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  9. thank you for this important post - had me checking my boys mouths !

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  10. Thank you for sharing. It is stories such as Spanky's that can save lives.

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  11. Thanks for writing such a useful article and I'm so sorry about Spanky. You are so right about getting used to checking what is normal and what isn't. Particularly as Dawn said, sometimes Vets can't really get a good look in the mouth and of course, we might only see some pets occasionally for a check up and big changes can happen quickly when it comes to teeth and mouths. As well as lumps, quite often I see dogs in for routine vaccination who have big slab fractures off their teeth, which are on the way to developing a tooth root abscess and they are still eating fine, so no one was aware there was a problem until I looked.

    The last little dog I had with a growth on the gum actually had an epulis, which is benign, so luckily not all growths in the mouth are bad.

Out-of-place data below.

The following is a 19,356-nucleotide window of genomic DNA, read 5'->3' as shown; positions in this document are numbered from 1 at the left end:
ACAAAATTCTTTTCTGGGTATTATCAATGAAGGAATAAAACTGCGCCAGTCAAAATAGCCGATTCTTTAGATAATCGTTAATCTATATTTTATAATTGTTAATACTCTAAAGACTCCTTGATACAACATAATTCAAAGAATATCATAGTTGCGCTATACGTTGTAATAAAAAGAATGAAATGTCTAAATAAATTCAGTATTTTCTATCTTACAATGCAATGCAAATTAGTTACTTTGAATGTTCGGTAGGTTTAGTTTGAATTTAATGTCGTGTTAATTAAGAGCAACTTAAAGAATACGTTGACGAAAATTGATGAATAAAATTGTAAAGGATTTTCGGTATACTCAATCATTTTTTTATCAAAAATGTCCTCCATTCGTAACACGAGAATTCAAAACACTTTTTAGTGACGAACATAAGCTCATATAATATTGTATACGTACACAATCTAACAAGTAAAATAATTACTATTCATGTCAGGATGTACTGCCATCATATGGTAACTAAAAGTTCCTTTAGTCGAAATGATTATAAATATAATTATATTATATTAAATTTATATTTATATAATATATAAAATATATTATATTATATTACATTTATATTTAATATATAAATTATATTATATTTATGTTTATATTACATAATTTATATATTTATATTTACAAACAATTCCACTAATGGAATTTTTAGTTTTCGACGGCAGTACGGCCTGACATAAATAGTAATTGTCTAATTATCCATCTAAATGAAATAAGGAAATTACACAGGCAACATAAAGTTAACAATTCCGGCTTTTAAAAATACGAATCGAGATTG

Thanks again for the post.

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  12. Thank you for sharing this story, I know how difficult it must have been. I remember we had a cat who had this cancer. I remember the awful breath, but it was swelling that really got our attention. By then it was too late for him, and he had other health issues also so we had to let him go. I'm so sorry you lost your Spanky....what a handsome guy he was!

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  13. So sorry about Spanky. Thanks for the info on the disease.

    I think it is terrible that the first vet did not share all that happened during the cleaning. May not have changed things, but would have been helpful to know. When Storm had a growth removed from her gum a couple of years ago, we had it biopsied. But knowing the prognosis for oral cancers, we already had decided that if it turned out malignant, we would take a very conservative approach. But we wanted to know what, if anything, we were dealing with.